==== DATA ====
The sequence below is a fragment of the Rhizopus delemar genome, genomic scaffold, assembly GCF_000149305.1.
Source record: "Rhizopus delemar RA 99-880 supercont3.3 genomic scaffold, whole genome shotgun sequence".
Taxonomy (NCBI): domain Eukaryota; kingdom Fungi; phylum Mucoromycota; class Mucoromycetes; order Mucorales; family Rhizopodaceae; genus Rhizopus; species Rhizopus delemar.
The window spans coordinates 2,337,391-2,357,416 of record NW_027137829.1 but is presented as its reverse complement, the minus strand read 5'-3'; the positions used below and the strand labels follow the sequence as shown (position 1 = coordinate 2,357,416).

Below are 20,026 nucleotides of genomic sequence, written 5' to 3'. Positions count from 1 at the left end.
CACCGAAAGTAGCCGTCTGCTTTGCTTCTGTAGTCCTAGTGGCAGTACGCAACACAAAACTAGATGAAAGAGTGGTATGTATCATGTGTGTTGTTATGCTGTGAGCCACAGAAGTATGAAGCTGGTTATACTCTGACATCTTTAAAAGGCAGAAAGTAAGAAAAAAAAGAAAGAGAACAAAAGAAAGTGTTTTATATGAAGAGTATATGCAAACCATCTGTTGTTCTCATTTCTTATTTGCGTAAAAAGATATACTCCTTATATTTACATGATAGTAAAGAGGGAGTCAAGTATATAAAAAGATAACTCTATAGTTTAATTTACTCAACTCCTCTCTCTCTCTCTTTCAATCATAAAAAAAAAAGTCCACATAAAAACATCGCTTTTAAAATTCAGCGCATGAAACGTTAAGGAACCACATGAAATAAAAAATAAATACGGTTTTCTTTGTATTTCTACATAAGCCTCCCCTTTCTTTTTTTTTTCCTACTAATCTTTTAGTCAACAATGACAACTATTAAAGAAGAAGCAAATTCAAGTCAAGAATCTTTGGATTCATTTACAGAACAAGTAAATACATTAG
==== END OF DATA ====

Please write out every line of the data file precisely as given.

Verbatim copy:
The sequence below is a fragment of the Rhizopus delemar genome, genomic scaffold, assembly GCF_000149305.1.
Source record: "Rhizopus delemar RA 99-880 supercont3.3 genomic scaffold, whole genome shotgun sequence".
Taxonomy (NCBI): domain Eukaryota; kingdom Fungi; phylum Mucoromycota; class Mucoromycetes; order Mucorales; family Rhizopodaceae; genus Rhizopus; species Rhizopus delemar.
The window spans coordinates 2,337,391-2,357,416 of record NW_027137829.1 but is presented as its reverse complement, the minus strand read 5'-3'; the positions used below and the strand labels follow the sequence as shown (position 1 = coordinate 2,357,416).

Below are 20,026 nucleotides of genomic sequence, written 5' to 3'. Positions count from 1 at the left end.
CACCGAAAGTAGCCGTCTGCTTTGCTTCTGTAGTCCTAGTGGCAGTACGCAACACAAAACTAGATGAAAGAGTGGTATGTATCATGTGTGTTGTTATGCTGTGAGCCACAGAAGTATGAAGCTGGTTATACTCTGACATCTTTAAAAGGCAGAAAGTAAGAAAAAAAAGAAAGAGAACAAAAGAAAGTGTTTTATATGAAGAGTATATGCAAACCATCTGTTGTTCTCATTTCTTATTTGCGTAAAAAGATATACTCCTTATATTTACATGATAGTAAAGAGGGAGTCAAGTATATAAAAAGATAACTCTATAGTTTAATTTACTCAACTCCTCTCTCTCTCTCTTTCAATCATAAAAAAAAAAGTCCACATAAAAACATCGCTTTTAAAATTCAGCGCATGAAACGTTAAGGAACCACATGAAATAAAAAATAAATACGGTTTTCTTTGTATTTCTACATAAGCCTCCCCTTTCTTTTTTTTTTCCTACTAATCTTTTAGTCAACAATGACAACTATTAAAGAAGAAGCAAATTCAAGTCAAGAATCTTTGGATTCATTTACAGAACAAGTAAATACATTAG